The Setting Every Community Up for Retirement Enhancement Act or the SECURE Act, went into effect on January 1, 2020. Before we dive into what the act changes for your retirement plans, let’s be clear that if you have an IRA the SECURE Act requires a review of your Estate Plan. The act brings several positive changes: It increases the required beginning date (RBD) for required minimum distributions (RMDs) from your individual retirement accounts from 70 ½ to 72 years of age, and it eliminates the age restriction for contributions to qualified retirement accounts. However, perhaps the most significant change will affect the beneficiaries of your retirement accounts: The SECURE Act requires most designated beneficiaries to withdraw the entire balance of an inherited retirement account within ten years of the account owner’s death.
Under the old law, beneficiaries of inherited retirement accounts could take distributions over their individual life expectancy. Under the SECURE Act, the shorter ten-year time frame for taking distributions will result in the acceleration of income tax due, possibly causing your beneficiaries to be bumped into a higher income tax bracket, thus receiving less of the funds contained in the retirement account than you may have originally anticipated.
The SECURE Act does provide a few exceptions to this new mandatory ten-year withdrawal rule. However, proper analysis of your estate planning goals and planning for your intended beneficiaries’ circumstances are imperative to ensure your goals are accomplished and your beneficiaries are properly planned for.
Your estate planning goals likely include more than just tax considerations. You might be concerned with protecting a beneficiary’s inheritance from their creditors, future lawsuits, and a divorcing spouse. In order to protect your hard-earned retirement account and the ones you love, it is critical to act now.
Remember, the SECURE Act requires a review of your estate plan and your estate planning attorney can guide you through this review. You have options to solve the problems that concern you and reach your estate planning goals:
Review/Amend Your Revocable Living Trust (RLT) or IRA Inheritance Trust (IRA IT)
Depending on the value of your retirement account, we may have addressed the distribution of your accounts in your RLT, or we may have created a standalone retirement trust called an IRA Inheritance Trust (IRA IT) that would handle your retirement accounts at your death. Your trust should be reviewed for the proper provisions and structure to obtain the goals that accommodate your wishes and make sure the trustee is not required to distribute the entire account balance to a beneficiary within ten years of your death.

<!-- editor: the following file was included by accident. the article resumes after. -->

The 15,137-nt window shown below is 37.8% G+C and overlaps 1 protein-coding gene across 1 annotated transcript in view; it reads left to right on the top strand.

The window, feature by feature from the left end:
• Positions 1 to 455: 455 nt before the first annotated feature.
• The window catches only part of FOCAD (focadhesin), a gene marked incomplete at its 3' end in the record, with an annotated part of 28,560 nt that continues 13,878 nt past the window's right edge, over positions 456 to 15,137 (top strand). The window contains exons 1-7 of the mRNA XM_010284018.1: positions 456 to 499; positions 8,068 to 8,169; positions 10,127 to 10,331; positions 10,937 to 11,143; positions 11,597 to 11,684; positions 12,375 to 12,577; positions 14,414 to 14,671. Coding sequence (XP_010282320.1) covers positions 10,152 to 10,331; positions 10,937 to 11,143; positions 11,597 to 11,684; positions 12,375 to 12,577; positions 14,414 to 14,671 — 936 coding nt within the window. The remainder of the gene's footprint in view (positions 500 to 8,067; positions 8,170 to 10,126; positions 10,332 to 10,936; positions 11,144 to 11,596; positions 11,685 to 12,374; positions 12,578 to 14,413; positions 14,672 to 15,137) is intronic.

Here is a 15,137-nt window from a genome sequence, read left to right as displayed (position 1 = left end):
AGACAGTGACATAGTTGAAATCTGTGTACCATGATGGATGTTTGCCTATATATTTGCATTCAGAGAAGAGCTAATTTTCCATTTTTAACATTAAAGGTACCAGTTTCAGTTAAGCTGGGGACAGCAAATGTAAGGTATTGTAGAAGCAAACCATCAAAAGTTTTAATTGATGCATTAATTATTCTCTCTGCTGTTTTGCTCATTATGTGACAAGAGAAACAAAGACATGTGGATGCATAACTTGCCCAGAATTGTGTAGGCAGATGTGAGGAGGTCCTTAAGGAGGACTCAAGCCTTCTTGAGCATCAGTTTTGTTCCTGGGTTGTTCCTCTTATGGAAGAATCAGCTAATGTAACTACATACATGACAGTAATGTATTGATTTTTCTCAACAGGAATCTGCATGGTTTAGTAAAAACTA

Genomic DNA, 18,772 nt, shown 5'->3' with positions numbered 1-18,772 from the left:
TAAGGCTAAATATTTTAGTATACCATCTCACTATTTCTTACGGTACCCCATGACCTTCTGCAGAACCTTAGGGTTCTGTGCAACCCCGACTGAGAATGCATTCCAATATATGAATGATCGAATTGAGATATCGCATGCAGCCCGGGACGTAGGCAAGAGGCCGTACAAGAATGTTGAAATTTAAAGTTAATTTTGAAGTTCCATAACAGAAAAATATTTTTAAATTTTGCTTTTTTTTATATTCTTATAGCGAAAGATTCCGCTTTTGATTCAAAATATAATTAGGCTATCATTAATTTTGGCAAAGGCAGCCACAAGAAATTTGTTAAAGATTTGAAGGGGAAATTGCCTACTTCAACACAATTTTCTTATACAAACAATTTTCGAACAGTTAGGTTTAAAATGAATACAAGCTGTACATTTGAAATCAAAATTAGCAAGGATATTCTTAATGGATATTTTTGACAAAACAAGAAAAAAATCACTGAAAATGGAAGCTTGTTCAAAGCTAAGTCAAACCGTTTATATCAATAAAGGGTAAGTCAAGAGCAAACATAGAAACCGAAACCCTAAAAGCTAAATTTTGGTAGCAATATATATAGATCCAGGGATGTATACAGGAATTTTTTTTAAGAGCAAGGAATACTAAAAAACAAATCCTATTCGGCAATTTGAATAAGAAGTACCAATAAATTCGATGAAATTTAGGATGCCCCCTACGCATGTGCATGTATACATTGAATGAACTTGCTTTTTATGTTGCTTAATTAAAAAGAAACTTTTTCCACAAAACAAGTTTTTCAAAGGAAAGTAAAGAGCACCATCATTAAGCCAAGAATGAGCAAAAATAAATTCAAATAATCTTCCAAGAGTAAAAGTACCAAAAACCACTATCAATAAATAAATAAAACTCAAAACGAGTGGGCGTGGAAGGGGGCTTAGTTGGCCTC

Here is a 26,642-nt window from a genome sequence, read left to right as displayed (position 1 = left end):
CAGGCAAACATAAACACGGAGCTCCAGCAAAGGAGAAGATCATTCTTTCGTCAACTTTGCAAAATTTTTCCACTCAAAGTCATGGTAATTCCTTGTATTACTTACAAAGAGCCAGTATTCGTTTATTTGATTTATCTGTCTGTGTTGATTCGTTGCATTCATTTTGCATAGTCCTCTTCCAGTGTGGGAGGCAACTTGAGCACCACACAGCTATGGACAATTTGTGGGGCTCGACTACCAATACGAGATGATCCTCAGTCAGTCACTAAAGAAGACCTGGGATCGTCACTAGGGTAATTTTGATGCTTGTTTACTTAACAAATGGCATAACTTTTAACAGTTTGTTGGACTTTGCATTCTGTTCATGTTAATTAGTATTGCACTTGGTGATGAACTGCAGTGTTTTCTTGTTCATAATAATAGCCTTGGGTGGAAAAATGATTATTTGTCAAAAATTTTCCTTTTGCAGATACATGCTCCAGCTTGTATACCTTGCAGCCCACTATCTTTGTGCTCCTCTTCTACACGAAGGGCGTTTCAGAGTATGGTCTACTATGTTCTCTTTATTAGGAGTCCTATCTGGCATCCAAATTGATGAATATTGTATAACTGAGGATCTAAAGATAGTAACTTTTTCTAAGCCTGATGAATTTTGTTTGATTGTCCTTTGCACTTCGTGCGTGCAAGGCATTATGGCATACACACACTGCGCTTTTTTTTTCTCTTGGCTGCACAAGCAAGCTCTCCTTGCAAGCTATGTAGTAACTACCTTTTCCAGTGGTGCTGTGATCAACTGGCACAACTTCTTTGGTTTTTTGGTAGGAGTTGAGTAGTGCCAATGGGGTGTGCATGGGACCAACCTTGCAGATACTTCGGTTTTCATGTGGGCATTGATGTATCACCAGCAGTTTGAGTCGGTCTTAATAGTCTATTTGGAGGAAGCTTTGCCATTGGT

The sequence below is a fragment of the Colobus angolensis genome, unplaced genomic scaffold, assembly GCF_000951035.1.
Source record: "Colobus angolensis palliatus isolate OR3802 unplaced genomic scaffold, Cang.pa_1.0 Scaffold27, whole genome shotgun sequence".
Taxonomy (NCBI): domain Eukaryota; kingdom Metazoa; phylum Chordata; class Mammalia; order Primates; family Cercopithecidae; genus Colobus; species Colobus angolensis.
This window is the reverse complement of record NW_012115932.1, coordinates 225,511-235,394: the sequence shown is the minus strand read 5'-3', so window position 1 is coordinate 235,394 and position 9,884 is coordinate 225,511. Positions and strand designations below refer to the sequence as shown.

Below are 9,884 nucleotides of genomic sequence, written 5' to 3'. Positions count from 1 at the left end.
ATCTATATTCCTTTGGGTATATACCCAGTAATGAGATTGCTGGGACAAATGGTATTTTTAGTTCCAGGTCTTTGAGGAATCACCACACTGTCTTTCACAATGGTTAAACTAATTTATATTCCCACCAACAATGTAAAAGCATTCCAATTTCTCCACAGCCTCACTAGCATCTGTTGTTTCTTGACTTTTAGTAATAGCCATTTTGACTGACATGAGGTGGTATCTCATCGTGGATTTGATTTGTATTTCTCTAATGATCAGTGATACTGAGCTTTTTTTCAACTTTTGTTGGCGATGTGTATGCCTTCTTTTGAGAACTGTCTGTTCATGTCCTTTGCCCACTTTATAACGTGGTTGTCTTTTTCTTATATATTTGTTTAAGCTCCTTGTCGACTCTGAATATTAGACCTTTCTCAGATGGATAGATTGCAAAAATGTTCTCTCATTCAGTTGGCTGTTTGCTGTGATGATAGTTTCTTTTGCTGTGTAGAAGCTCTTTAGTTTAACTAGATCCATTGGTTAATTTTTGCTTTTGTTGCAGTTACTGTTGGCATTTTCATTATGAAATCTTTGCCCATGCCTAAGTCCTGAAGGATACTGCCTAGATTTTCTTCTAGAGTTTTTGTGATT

Consider Additional Trusts
For most Americans, a retirement account is the largest asset they will own when they pass away. If we have not done so already, it may be beneficial to create a trust to handle your retirement accounts. While many accounts offer simple beneficiary designation forms that allow you to name an individual or charity to receive funds when you pass away, this form alone does not take into consideration your estate planning goals and the unique circumstances of your beneficiary. A trust is a great tool to address the mandatory ten-year withdrawal rule under the new Act, providing continued protection of a beneficiary’s inheritance.
Review Intended Beneficiaries
If you named a trust as the beneficiary of your retirement accounts, it might need updating because of these new rules. With the changes to the laws surrounding retirement accounts, now is a great time to review and confirm your retirement account information. Whichever estate planning strategy is appropriate for you, it is important that your beneficiary designation is filled out correctly. If your intention is for the retirement account to go into a trust for a beneficiary, the trust must be properly named as the primary beneficiary. If you want the primary beneficiary to be an individual, he or she must be named. Ensure you have listed contingent beneficiaries as well.
If you have recently divorced or married, you will need to ensure the appropriate changes are made because at your death, in many cases, the plan administrator will distribute the account funds to the beneficiary listed, regardless of your relationship with the beneficiary or what your ultimate wishes might have been.
Although this new law may be changing the way we think about retirement accounts, we are here and prepared to help you properly plan for your family and protect your hard-earned retirement accounts. If you are charitably inclined, now may be the perfect time to review your planning and possibly use your retirement account to fulfill these charitable desires. If you are concerned about the amount of money available to your beneficiaries and the impact that the accelerated income tax may have on the ultimate amount, we can explore different strategies with your financial and tax advisors to infuse your estate with additional cash upon your death.